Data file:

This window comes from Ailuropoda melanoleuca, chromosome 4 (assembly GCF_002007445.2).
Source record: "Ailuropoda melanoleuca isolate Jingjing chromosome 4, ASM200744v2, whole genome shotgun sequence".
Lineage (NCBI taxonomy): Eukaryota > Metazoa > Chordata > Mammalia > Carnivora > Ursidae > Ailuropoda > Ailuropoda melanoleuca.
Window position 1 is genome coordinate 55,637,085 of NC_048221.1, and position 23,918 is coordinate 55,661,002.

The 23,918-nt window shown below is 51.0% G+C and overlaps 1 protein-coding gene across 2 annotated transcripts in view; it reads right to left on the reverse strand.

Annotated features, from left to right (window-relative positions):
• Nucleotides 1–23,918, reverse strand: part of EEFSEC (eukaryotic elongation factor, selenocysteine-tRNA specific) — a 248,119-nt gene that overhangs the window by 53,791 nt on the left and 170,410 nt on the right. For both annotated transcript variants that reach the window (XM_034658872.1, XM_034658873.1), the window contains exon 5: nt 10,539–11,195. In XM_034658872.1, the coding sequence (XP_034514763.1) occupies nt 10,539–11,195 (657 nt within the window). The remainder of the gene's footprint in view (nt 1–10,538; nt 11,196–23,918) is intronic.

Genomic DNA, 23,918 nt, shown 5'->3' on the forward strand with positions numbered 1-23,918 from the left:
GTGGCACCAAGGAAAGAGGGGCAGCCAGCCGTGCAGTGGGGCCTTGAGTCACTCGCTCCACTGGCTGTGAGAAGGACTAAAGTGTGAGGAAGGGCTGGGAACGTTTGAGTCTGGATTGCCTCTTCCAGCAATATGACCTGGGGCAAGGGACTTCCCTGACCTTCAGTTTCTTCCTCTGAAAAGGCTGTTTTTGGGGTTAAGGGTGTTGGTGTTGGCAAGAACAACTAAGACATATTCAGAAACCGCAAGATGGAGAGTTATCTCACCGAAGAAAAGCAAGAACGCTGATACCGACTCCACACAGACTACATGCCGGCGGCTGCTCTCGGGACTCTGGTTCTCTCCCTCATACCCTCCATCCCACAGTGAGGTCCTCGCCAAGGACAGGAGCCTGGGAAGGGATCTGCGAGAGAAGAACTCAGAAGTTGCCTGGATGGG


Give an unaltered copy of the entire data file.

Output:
This window comes from Ailuropoda melanoleuca, chromosome 4 (assembly GCF_002007445.2).
Source record: "Ailuropoda melanoleuca isolate Jingjing chromosome 4, ASM200744v2, whole genome shotgun sequence".
Lineage (NCBI taxonomy): Eukaryota > Metazoa > Chordata > Mammalia > Carnivora > Ursidae > Ailuropoda > Ailuropoda melanoleuca.
Window position 1 is genome coordinate 55,637,085 of NC_048221.1, and position 23,918 is coordinate 55,661,002.

The 23,918-nt window shown below is 51.0% G+C and overlaps 1 protein-coding gene across 2 annotated transcripts in view; it reads right to left on the reverse strand.

Annotated features, from left to right (window-relative positions):
• Nucleotides 1–23,918, reverse strand: part of EEFSEC (eukaryotic elongation factor, selenocysteine-tRNA specific) — a 248,119-nt gene that overhangs the window by 53,791 nt on the left and 170,410 nt on the right. For both annotated transcript variants that reach the window (XM_034658872.1, XM_034658873.1), the window contains exon 5: nt 10,539–11,195. In XM_034658872.1, the coding sequence (XP_034514763.1) occupies nt 10,539–11,195 (657 nt within the window). The remainder of the gene's footprint in view (nt 1–10,538; nt 11,196–23,918) is intronic.

Genomic DNA, 23,918 nt, shown 5'->3' on the forward strand with positions numbered 1-23,918 from the left:
GTGGCACCAAGGAAAGAGGGGCAGCCAGCCGTGCAGTGGGGCCTTGAGTCACTCGCTCCACTGGCTGTGAGAAGGACTAAAGTGTGAGGAAGGGCTGGGAACGTTTGAGTCTGGATTGCCTCTTCCAGCAATATGACCTGGGGCAAGGGACTTCCCTGACCTTCAGTTTCTTCCTCTGAAAAGGCTGTTTTTGGGGTTAAGGGTGTTGGTGTTGGCAAGAACAACTAAGACATATTCAGAAACCGCAAGATGGAGAGTTATCTCACCGAAGAAAAGCAAGAACGCTGATACCGACTCCACACAGACTACATGCCGGCGGCTGCTCTCGGGACTCTGGTTCTCTCCCTCATACCCTCCATCCCACAGTGAGGTCCTCGCCAAGGACAGGAGCCTGGGAAGGGATCTGCGAGAGAAGAACTCAGAAGTTGCCTGGATGGG